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When Megan Cole lifted the flute away from her lips and segued immediately into a powerful recitation of John Donne, I knew I had misrepresented her performance, The Wisdom of Wit, by inviting my friend to come to a health humanities ‘lecture’ with me.

Ms. Cole, current artist-in-residence at UNC School of Nursing, worked with the playwright Margaret Edson in the mid-90’s to develop the protagonist of her Pulitzer-Prize-winning play, Wit. Her residency this week includes five days of acting workshops, and a second performance on Thursday, Scenes from the Faraway Nearby, which deals with end-of-life decision-making.

The Wisdom of Wit, which Ms. Cole developed as an educational tool for healthcare professionals, blends didactic analysis with performed excerpts from the play. Our protagonist is Vivian Bearing, a brilliant professor of 17th century English metaphysical poetry, who is diagnosed with Stage IV ovarian cancer. Passionate in her love of her subject, though brittle and arrogant, her personality is not dissimilar from that of her doctors. Knowingly or unknowingly, they appeal to her love of knowledge and sense of identity when they persuade her to enroll in an experimental course of chemotherapy. “Are you prepared to be very tough?” asks the attending doctor. “You needn’t worry,” is her dry response.

The rest of the characters are familiar hospital types: the Oncology Research Fellow who views bedside manner as a hand-holding waste of time, the salt-of-the-earth nurse who comforts Vivian in her pain. Ms. Cole played each character with excellence by transforming her voice, tone, and carriage.

As the experimental chemotherapy wears away at Vivian, she becomes a raging Lady Lear, her former power lost, a medical subject. “What we have come to think of as me,” she says, “is, in fact, just the specimen jar.” The play ends with her death and a mistakenly-called Code Blue. A brief final battle for her body, and whether or not to keep it alive, is fought between the nurse–“She’s DNR!”–and the Fellow–“She’s Research!” In the midst of this, Vivian rises from the bed, sheds her IVs, EKG leads, hospital bracelet, and reaches up and out towards a light. Are these the sensations produced by her hypoxic brain? Is she reaching towards heaven? In either case, the sense is redemptive and transformative: a culmination.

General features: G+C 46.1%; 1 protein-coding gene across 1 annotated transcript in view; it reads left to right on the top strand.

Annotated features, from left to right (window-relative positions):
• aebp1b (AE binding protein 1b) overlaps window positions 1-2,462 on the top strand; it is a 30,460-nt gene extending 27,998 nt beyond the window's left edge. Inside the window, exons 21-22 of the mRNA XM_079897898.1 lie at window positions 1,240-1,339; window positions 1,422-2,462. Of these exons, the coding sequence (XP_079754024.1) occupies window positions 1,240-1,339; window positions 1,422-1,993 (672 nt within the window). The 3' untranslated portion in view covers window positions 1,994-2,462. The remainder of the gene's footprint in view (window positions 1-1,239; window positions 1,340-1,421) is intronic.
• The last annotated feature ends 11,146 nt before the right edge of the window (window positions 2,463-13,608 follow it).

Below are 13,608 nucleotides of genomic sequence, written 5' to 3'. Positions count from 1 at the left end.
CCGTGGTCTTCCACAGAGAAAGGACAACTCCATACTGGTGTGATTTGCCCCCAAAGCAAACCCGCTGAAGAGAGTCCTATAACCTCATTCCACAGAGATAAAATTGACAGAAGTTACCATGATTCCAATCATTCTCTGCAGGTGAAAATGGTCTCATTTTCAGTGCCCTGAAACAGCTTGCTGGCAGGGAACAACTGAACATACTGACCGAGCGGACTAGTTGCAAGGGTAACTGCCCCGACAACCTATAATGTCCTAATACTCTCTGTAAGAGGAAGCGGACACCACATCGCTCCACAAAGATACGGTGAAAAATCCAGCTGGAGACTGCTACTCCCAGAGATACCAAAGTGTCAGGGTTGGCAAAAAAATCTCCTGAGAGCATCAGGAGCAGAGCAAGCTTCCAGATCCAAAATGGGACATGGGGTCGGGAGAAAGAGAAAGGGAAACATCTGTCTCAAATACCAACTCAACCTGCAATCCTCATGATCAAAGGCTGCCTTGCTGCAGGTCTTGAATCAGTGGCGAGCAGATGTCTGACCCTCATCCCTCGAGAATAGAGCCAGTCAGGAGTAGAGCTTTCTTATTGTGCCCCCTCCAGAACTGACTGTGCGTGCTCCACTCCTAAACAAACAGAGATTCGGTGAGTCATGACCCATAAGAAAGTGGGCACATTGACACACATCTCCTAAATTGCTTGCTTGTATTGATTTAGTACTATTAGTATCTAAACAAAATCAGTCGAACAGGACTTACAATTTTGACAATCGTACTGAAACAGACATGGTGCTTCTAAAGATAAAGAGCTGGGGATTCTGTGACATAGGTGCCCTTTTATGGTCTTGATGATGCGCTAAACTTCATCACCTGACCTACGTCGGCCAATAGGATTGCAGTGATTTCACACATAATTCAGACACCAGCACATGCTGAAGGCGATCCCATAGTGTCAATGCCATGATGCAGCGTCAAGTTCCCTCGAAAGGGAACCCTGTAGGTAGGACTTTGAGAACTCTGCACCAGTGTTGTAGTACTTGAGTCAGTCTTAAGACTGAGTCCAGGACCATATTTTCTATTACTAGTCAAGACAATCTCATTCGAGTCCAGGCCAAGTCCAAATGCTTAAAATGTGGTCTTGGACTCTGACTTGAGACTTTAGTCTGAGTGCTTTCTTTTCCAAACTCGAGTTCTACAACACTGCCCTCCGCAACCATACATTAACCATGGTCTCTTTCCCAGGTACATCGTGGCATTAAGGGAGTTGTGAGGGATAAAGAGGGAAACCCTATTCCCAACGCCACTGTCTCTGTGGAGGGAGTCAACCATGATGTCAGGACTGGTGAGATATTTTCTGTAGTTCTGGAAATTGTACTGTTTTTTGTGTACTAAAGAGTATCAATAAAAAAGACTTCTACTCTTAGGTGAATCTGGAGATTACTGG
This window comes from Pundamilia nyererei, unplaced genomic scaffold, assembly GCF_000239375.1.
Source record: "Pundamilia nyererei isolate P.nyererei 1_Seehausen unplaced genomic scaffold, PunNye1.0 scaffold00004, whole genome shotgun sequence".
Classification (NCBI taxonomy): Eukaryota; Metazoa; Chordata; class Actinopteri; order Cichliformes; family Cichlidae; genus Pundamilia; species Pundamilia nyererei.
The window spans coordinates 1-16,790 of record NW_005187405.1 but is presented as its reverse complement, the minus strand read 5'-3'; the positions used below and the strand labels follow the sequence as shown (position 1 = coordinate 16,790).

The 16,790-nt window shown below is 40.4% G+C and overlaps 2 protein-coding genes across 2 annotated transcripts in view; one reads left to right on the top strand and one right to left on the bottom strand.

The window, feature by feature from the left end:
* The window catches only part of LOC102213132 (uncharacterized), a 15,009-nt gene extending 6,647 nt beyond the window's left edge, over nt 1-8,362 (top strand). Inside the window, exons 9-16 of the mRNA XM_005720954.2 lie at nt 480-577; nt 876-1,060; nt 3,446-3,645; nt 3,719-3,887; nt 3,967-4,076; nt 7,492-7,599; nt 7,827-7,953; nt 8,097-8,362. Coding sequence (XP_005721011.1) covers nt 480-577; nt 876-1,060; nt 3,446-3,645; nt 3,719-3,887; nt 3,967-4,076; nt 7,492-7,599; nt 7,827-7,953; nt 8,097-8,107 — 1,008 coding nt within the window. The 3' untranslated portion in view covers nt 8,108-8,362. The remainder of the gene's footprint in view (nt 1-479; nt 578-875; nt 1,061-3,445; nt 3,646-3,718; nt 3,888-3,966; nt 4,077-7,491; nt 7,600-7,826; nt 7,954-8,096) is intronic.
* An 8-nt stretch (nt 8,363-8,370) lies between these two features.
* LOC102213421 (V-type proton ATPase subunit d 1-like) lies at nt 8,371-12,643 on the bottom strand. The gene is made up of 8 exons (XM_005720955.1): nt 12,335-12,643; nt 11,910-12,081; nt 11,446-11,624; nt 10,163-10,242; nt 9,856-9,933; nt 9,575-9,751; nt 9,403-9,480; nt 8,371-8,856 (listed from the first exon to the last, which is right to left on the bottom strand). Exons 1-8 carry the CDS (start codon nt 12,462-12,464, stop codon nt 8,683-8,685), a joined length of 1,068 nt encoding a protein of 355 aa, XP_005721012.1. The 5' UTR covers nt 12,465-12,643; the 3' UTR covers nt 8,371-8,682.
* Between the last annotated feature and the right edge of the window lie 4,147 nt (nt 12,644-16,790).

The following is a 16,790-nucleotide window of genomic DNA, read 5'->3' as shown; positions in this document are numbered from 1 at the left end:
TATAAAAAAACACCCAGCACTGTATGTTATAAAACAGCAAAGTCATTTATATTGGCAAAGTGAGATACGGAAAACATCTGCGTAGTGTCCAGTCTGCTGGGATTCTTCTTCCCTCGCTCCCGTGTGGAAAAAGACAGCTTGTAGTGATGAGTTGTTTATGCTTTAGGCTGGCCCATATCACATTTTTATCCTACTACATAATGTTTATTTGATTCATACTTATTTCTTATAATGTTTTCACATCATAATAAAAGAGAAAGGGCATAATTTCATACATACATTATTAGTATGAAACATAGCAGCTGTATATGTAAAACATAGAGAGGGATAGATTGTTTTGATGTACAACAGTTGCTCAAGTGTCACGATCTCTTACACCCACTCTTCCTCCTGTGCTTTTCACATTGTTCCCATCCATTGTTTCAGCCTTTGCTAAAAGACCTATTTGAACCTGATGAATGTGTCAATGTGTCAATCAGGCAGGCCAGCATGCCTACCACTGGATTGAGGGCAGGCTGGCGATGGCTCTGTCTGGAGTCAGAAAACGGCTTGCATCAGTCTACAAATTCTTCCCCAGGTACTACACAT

Ms. Cole ended as she began, reciting Death be not proud and playing the flute. She noted that the landscape of end-of-life care had changed in the years since she worked with Margaret Edson; that palliative care, as a relatively young medical specialty, has been able to bring great comfort and meaning to those who are dying. “The play,” she said, quoting the playwright, “is about Love and Knowledge, and the balance between the two.” Ms. Cole’s performance opened the door to this complicated play, full of rigorous textual analysis and discussions of nephrotoxicity, and showed a room of practitioners and students how to negotiate that balance.

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